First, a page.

UT researchers find geothermal heat is causing Antarctic glacier to melt

Christina Noriega

Warm ocean waters are not the only factor leading to glacier erosion. According to a UT study published Monday, unusual amounts of geothermal heat are causing Antarctic glaciers to melt from below.

The UT Institute of Geophysics team spearheaded by recent geological sciences graduate Dustin Schroeder and senior research scientist Donald Blankenship studied the heat currents affecting Thwaites Glacier, one of the fastest disappearing glaciers in the world.

“Thwaites isn’t just any glacier,” Blankenship said. “It is the one glacier in the world that everybody believes has the most potential to raise the sea levels quickly when it goes away.”

A University of Washington report released in May estimated sea levels could rise four feet. When the Thwaites Glacier will erode is still uncertain, as the report’s estimates range from 200 years to 1,000 years. Schroeder said his research can help scientists form better models for estimates and determine the rates of sea level increases.

“When it comes to preparing for the effect of sea level rising — which is one of the most important effects of climate change — you really would want to know whether it’s 100 or thousands of years, so our results are also part of the story,” Schroeder said.

According to Blankenship, tectonic shifts spanning more than 100 million years have forced the Earth’s crust to lift, creating unusual levels of volcanic activity that are heating the 13,000-foot thick glacier. While the average heat flow is less than 65 milliwatts per square meter on the rest of the continents, heat currents underneath Thwaites Glacier have peaked at 200 milliwatts per square meter.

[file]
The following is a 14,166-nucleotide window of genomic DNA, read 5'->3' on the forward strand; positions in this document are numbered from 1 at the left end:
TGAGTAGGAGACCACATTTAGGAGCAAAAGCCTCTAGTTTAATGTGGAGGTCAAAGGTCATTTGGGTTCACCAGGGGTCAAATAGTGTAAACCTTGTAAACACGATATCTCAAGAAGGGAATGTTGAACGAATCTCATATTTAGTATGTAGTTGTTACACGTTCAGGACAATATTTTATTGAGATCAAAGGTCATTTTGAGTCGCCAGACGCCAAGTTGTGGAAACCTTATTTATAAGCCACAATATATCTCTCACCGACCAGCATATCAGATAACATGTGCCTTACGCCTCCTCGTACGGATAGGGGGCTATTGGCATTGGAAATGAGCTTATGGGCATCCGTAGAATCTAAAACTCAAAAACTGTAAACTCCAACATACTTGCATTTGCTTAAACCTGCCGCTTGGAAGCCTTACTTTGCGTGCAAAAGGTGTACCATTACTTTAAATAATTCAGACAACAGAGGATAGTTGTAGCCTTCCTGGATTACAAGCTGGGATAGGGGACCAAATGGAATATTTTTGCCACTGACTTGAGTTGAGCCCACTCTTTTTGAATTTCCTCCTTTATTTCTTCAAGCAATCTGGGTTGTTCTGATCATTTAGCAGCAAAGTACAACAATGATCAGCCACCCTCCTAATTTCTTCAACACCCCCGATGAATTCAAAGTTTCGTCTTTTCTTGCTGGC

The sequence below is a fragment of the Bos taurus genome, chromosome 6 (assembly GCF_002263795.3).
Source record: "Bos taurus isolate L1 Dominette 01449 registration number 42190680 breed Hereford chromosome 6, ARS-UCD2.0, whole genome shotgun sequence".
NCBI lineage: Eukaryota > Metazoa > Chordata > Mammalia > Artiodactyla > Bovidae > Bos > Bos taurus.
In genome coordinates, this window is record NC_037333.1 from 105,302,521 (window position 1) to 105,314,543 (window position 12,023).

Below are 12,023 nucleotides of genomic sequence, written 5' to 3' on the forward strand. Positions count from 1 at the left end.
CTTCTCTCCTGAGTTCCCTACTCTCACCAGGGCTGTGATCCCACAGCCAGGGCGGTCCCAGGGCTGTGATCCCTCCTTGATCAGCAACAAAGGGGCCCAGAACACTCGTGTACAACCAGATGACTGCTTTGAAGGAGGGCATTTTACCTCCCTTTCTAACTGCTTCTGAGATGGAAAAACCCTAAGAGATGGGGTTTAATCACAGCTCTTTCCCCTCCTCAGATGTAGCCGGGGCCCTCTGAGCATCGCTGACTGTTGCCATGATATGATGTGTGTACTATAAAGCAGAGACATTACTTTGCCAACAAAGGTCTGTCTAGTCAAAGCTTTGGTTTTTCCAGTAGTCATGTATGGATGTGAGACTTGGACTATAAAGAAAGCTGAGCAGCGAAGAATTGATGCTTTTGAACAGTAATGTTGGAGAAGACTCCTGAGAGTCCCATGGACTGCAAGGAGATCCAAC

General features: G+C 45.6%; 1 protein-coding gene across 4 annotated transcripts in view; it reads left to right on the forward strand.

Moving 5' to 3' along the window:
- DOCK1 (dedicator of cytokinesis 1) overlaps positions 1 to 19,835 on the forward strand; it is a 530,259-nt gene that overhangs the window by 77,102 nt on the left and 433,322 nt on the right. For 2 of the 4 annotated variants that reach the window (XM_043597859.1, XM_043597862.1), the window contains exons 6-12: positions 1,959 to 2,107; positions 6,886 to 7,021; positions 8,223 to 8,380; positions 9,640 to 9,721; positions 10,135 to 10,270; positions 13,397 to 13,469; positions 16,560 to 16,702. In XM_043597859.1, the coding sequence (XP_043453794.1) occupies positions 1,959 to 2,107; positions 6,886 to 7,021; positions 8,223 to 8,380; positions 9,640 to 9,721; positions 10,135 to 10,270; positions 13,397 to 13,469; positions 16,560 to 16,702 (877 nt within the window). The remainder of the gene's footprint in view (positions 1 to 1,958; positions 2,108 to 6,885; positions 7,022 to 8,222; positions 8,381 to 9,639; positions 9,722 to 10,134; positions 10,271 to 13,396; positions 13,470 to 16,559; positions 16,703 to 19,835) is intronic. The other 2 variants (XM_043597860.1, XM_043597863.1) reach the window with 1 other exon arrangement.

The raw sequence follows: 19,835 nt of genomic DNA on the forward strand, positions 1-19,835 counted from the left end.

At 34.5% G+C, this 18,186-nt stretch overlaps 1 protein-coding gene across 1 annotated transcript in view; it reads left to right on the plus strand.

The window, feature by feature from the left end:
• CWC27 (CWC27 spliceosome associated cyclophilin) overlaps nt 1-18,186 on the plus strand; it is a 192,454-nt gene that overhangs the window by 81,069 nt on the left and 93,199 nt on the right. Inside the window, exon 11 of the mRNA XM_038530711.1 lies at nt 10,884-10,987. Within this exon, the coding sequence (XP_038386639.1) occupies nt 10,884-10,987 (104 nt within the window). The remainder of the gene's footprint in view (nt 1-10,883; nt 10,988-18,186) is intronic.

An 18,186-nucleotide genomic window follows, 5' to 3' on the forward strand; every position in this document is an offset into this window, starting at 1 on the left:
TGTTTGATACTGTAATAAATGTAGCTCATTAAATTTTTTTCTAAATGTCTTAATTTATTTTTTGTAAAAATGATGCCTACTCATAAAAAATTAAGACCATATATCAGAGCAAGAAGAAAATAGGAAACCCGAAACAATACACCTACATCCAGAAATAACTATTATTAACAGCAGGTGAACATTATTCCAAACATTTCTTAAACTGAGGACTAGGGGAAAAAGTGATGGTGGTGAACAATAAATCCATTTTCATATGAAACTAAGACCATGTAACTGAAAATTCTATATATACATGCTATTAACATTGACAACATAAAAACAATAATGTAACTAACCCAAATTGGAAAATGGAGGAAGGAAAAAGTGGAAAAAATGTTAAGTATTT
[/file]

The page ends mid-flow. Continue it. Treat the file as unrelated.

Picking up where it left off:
Blankenship said a rise in sea levels could greatly affect Texas’ coastline, particularly centers of the petrochemical industry, such as Beaumont and Houston.

“That’s why it matters when people argue whether the sea level is going to change 50 centimeters in a century, or a meter,” Blankenship said. “If people are replacing infrastructure for a sea level change and the sea level change is twice that much, then their nice investment that was supposed to last 50 years lasts only 25 years. Then it becomes a problem.”

David Adelman, a law professor who teaches climate change policy and environmental law, said despite Texas’ resistance to federal environmental regulation, cities such as Houston have been more receptive to policy changes. He said that the daily effects of climate change, not research, will affect policies in Texas. 

“It’s things like the West Texas drought continuing as severe as it is, or cities like San Angelo have to start trucking in water. It’s the actual evidence on the ground gradually accruing that will probably change public opinion and the politics of the state,” Adelman said.